Traders and investors alike are catching their breath this weekend after federal regulators filed suit Friday against banking giant Goldman Sachs.
"This is the watershed event of the financial crisis," bank analyst Sean Egan said.
That's how Egan describes the Securities and Exchange Commission's lawsuit alleging fraud against Goldman, the most powerful and politically wired Wall Street house, reports CBS News Correspondent Tony Guida.
The SEC says that in February of 2007 Goldman Sachs created what it called "abacus," a basket of bonds based on mortgage-backed securities to sell to investors. But the SEC says Goldman failed to tell them some of the securities were chosen by a hedge fund manager named John Paulson, who was betting they would fall in value.
"You'd have to say right now the Goldman Sachs gold standard is very tarnished," Forbes' Neil Weinberg said.
Goldman calls the charges "completely unfounded in law and fact" and adds it "lost money" in the deal for which "extensive disclosure was provided."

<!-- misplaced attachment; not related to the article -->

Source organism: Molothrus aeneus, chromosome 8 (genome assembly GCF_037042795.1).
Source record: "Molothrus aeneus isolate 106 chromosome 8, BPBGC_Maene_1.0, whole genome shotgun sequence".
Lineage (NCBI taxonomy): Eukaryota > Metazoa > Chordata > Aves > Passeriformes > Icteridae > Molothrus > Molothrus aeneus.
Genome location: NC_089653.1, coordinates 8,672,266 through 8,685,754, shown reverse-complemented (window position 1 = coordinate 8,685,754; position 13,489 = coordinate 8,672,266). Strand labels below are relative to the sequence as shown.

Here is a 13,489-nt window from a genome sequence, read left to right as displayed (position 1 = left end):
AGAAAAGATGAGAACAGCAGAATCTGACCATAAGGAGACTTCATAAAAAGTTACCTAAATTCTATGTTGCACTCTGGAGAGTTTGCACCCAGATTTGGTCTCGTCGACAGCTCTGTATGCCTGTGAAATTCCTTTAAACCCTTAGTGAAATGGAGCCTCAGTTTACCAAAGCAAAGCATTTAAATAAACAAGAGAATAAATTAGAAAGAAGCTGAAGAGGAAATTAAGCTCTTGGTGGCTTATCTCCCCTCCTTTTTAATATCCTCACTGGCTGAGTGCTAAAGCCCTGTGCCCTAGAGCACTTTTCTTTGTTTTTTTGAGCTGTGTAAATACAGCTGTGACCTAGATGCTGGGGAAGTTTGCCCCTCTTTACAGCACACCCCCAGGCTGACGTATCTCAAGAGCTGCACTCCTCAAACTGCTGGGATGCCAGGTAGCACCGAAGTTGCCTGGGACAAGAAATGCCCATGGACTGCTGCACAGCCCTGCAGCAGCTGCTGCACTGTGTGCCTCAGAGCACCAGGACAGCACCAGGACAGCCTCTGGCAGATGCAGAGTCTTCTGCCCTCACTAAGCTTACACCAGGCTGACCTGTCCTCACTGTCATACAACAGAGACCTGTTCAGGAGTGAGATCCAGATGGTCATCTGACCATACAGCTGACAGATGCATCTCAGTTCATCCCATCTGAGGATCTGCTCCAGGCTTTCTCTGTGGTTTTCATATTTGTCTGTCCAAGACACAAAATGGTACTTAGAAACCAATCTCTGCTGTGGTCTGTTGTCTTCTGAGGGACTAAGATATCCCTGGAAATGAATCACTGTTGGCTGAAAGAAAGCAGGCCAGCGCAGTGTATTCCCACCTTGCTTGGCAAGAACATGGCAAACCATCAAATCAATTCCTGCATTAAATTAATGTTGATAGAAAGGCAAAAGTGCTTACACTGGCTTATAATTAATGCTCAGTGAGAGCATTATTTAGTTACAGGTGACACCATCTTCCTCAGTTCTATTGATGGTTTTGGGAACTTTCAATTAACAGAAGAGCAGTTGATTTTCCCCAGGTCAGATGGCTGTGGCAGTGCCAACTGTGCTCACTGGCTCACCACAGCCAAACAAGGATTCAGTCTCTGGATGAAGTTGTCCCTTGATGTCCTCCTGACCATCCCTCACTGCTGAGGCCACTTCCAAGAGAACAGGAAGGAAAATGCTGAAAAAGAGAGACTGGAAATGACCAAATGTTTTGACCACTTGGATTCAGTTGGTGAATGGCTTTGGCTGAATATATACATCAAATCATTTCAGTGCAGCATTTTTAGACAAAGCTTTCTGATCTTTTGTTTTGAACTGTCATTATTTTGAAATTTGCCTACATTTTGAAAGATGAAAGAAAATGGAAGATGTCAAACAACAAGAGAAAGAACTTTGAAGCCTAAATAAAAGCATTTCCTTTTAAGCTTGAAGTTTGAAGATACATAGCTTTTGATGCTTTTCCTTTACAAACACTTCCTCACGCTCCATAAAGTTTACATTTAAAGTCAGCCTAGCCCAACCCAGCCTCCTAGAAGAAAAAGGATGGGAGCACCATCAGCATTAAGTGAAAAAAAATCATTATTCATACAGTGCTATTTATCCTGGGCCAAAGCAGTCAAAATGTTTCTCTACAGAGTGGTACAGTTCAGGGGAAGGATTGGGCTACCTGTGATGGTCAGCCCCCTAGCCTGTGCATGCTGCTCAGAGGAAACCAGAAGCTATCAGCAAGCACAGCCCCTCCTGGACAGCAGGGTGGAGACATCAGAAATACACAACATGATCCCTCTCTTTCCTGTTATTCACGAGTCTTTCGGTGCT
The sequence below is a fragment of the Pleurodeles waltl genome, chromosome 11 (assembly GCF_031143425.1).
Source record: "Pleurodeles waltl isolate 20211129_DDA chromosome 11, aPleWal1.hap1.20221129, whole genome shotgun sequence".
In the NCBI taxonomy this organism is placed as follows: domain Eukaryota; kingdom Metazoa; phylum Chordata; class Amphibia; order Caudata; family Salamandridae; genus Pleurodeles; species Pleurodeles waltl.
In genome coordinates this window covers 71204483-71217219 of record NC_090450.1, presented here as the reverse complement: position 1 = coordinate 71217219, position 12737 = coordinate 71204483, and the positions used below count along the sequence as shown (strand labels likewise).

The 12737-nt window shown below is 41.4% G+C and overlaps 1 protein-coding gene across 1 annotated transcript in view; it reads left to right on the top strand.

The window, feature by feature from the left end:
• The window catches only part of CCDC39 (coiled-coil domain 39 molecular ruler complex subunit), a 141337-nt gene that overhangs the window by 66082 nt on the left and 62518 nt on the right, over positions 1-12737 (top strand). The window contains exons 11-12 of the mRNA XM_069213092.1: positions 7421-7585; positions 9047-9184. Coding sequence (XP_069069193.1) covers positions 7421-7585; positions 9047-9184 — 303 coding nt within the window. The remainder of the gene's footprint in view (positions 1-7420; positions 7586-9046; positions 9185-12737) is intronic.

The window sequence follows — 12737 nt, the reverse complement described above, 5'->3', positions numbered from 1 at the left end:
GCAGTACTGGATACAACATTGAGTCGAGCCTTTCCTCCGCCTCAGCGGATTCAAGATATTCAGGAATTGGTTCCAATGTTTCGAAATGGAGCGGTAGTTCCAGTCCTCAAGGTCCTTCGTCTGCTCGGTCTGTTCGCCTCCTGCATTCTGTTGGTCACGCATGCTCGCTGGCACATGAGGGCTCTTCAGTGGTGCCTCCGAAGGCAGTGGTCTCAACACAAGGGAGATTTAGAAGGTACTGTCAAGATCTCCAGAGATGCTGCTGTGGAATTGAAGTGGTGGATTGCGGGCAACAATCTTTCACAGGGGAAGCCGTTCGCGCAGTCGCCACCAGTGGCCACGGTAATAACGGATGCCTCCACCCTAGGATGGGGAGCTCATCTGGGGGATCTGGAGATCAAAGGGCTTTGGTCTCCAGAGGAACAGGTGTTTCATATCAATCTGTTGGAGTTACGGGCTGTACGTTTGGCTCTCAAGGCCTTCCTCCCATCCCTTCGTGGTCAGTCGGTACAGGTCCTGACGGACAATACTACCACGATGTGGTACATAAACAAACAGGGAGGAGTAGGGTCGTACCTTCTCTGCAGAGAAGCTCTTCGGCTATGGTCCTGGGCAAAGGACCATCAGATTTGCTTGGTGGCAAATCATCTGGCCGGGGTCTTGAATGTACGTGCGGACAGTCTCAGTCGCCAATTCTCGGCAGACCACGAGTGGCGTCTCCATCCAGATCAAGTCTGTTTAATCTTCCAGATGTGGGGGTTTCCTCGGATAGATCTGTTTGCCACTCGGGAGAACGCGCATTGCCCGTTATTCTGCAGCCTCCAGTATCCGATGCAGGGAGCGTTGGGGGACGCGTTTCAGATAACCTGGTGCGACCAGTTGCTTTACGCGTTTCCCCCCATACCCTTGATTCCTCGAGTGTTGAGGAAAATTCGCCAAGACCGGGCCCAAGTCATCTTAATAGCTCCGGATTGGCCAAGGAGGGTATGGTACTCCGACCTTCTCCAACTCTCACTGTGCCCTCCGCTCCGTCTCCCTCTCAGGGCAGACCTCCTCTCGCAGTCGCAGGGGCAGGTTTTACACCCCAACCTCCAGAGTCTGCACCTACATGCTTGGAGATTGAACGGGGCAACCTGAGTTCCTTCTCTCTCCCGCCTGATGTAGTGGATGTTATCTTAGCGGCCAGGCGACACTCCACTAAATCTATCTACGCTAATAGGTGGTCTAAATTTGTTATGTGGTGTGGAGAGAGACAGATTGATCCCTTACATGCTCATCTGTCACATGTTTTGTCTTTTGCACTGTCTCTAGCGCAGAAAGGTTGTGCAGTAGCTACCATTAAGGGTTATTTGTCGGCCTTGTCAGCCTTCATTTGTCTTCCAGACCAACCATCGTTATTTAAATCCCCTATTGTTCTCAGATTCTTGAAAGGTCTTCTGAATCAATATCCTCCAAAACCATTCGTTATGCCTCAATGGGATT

Just nine days ago in its annual report, Goldman patted itself on the back with the CEO writing to investors "Our first priority is and always has been to serve our clients' interests."
"Nothing could look worse, nothing could look more hypocritical for Goldman Sachs right now than these type of charges," Weinberg said.
Investors lost a billion dollars in "abacus" in just nine months. The reason, says Egan, is that the ratings of the securities by Moody's and Standard & Poor's were worthless.
"Investors had good reason to assume these were safe securities - they're rated triple A and thought they were on par with the U.S. government," said Egan. "Obviously, they weren't. In fact, these securities were among of the junkiest of the junk."
This, says Eagan, may be the most important facet of the SEC lawsuit.
"It puts the spotlight on the massive, unmitigated, ongoing conflicts in the market," he said.
That the conflict that Moody's and S&P are paid to rate investments by the same firms that create them. Unfortunately, says Eagan, there's nothing in the financial reform act that will correct that. What is needed, he says, is someone at the table looking out for investors, a sort of consumer advocate when deals like "abacus" are created.
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